February 26, 2014
If I asked your marketing and sales organization whether they thought the pricing organization was more partner or more police, what would they say? If I asked the pricing organization what they aspired to be, partner or police, what would they say? Ideally, they would aspire to be partners. Most pricing organizations go through the growing pains of initially “being the police,” however the organizations that add the most value (by far) are the ones that grow into partners.
How can your organization mature into partners? Take a page from good value-based pricing:
• Understand the customer’s needs (i.e. marketing & sales needs)
• Create value (i.e. your pricing advice)
• Communicate your value (to be sure it is understood)
• Have credibility (i.e. so they can trust your advice)
• Be sure you set the right value/price balance (i.e. the value you deliver must be worth the effort/time they must ‘pay’ for this value)
The five suggestions below will help you transition to value-driven partners.
1. Common Goal:
You must work towards a common objective. If your goal is to achieve the highest price and their goal is to achieve the largest growth, it’s a show stopper. A goal that drives maximum profit, i.e. the sweet spot of price/volume trade-offs, is a great business savvy common goal. Sales incentives and business performance metrics need to support it.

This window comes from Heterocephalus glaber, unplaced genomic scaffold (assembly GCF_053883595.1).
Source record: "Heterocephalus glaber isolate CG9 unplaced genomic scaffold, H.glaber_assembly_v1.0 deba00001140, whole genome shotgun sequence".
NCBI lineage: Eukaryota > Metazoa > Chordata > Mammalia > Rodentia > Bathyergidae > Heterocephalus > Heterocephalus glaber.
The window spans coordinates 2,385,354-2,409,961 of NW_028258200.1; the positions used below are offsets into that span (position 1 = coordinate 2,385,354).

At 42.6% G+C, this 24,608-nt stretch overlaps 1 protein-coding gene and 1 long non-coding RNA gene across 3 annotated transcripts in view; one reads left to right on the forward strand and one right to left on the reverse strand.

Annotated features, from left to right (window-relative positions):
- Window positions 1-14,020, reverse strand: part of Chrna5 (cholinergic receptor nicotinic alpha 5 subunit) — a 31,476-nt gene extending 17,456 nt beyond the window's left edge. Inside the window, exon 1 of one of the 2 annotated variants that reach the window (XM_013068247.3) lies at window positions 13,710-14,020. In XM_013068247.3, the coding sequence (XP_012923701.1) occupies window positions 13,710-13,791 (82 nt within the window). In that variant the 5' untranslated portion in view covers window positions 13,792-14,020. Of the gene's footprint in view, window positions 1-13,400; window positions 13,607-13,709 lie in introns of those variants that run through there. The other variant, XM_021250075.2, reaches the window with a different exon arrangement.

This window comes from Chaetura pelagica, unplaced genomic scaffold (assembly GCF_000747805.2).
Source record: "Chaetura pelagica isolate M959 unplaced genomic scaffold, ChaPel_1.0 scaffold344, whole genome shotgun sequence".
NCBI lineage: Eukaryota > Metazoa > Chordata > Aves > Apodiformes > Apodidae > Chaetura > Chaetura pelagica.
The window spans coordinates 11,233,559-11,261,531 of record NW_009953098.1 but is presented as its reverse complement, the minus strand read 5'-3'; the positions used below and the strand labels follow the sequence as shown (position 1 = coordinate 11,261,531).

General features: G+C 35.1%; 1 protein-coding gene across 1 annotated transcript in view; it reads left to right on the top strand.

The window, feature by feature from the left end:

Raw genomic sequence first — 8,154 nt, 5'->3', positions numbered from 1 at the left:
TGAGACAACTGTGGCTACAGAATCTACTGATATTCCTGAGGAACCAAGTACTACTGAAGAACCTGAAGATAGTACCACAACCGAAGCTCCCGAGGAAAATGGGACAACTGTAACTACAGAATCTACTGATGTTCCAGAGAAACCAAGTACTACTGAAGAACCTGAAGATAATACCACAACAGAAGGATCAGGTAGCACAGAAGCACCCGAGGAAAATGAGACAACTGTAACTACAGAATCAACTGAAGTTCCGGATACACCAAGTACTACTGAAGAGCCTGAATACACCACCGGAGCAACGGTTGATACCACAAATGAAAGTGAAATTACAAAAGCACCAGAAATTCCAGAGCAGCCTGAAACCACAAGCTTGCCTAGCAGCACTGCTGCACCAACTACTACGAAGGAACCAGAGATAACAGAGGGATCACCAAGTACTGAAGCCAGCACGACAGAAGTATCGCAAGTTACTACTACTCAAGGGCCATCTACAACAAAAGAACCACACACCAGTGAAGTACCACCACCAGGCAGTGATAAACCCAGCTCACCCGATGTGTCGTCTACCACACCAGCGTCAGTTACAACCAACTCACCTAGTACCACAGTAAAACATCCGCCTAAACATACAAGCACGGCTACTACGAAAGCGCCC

2. Common Understanding & Training:
Marketing & Sales need to have a solid understanding of pricing, from price strategy & setting through price execution, so they can both appreciate your actions and partner with you for successful execution. At DuPont, I taught 2 day workshops tailored to marketing, sales, product managers, and business leaders. We supplemented this with on-going skill building (i.e. webinars, newsletters, etc.). It was a critical step in our success.
3. Advanced Pricing Skills:
Transactional pricing might be where your group starts, but you will need to advance into value-based pricing (including segmentation) and strategic pricing. To do either of these well, some of your resources should have deep marketing and business backgrounds. Without that, you probably will not garner the credibility (nor the skill) that you need for success. In DuPont, we started with a team heavy in finance and light in marketing background. Over time, we shifted resources to bring in a few experienced marketing managers, and we supported evening MBA’s for our top analysts. This went a long way towards our credibility and ability to add value.
4. Make it Easy!
Do you create extra work for the commercial team or slow down their price proposal response time? Or do you make their lives easier, help them make smarter, faster decisions? Initially, this may mean providing them with insightful and easy to understand analytics. Later, you might champion pricing systems that facilitate pricing processes in a way that drives better, faster decisions.
5. Relationship Building:
It probably goes without saying, but treat the commercial team as you would like them to treat you; as a respected, value partner.
To learn more about how to advance your pricing organization, join me and other pricing leaders at Profit Summit 2014. Learn more and register today, here.